The Affordable Care Act has reduced significantly how much charity care the Wyoming Medical Center has had to write off since 2011, the hospital's chief financial officer said Tuesday.

That movement continues so far this fiscal year, Yvonne Wigington said.

"With bad debt and charity care, it is trending at a lower rate than we anticipated based on last year," Wigington said.

"We do have six certified financial counselors who have been able to help many patients get on the insurance health exchange, and that has contributed significantly to helping residents of Natrona County obtain insurance," she said.

The insurance health exchange is a key component of the Affordable Care Act, nicknamed Obamacare.

Wigington discussed charity care and other aspects of the Wyoming Medical Center's business during a semiannual meeting with the Natrona County Commission about the hospital's lease.

The nonprofit Wyoming Medical Center, Inc., leases the Natrona County-owned hospital assets, mostly located in the 1200 blocks of East Second and East Third streets. The lease is overseen by the Memorial Hospital of Natrona County, a five-member board of trustees appointed by the Natrona County Commission.

The "rent," in effect, paid by the WMC to the county for the use of the physical assets in the lease is to provide charity care, Wigington said. However, some patients may be able to pay for their care but do not, and that is written off as bad debt.

In recent years, the hospital has revised the ability for patients to apply for charity care, and much of that has been helped by the Affordable Care Act. Wigington added hospital officials are analyzing the U.S. House Republican bill presented Monday that would dismantle much of the Affordable Care Act.

Wigington said at the end of December, the Wyoming Medical Center wrote off $9,837,296 in charity care since July, which at that rate will total $19,674,592 for fiscal year 2017. That marks a sharp decline from 2011 when the hospital wrote off $34,463,359 in charity care.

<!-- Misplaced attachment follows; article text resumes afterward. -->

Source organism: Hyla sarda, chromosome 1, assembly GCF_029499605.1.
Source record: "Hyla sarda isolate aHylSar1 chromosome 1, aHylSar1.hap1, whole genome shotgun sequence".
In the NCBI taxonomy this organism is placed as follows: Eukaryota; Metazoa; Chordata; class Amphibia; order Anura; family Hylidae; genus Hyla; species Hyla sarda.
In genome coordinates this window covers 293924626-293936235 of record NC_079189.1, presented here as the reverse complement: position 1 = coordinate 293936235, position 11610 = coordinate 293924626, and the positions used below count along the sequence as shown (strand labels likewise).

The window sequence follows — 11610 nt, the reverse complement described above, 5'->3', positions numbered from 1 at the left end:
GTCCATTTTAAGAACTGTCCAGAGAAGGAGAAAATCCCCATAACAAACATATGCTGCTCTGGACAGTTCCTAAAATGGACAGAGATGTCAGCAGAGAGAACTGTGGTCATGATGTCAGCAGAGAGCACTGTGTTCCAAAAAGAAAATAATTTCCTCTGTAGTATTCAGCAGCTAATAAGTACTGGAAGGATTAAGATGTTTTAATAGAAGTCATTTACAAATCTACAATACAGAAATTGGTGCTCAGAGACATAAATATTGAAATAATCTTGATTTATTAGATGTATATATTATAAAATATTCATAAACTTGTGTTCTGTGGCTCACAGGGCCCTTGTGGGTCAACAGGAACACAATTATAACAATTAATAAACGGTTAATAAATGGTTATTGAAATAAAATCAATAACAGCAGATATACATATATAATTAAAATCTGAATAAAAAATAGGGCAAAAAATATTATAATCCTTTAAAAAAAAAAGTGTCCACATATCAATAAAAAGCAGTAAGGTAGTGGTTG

However, the amount of bad debt written off by the hospital is projected to be $29,363,419 for fiscal year 2017, up from $19,941,260 in 2011.

One reason for the increase in bad debt, Wigington said, has to do with many patients having insurance deductibles of $5,000 or more, and they cannot pay that.

Another aspect of the WMC's lease of the county's hospital assets is to provide care for the prisoners at the jail and to provide for involuntary commitments, she said. Those amounts, with involuntary commitments costing the most, have varied since 2011 from $1.2 million to more than $2.1 million. The county subsidizes the hospital with $120,000 a year.

The lease also charges the Wyoming Medical Center to maintain the value of the physical plant, known as the hospital net assets.

The value of the hospital net assets pegged on June 30, 1995, was $62,934,655.

Since then, the value has risen to $265,649,487, or 422.1 percent.

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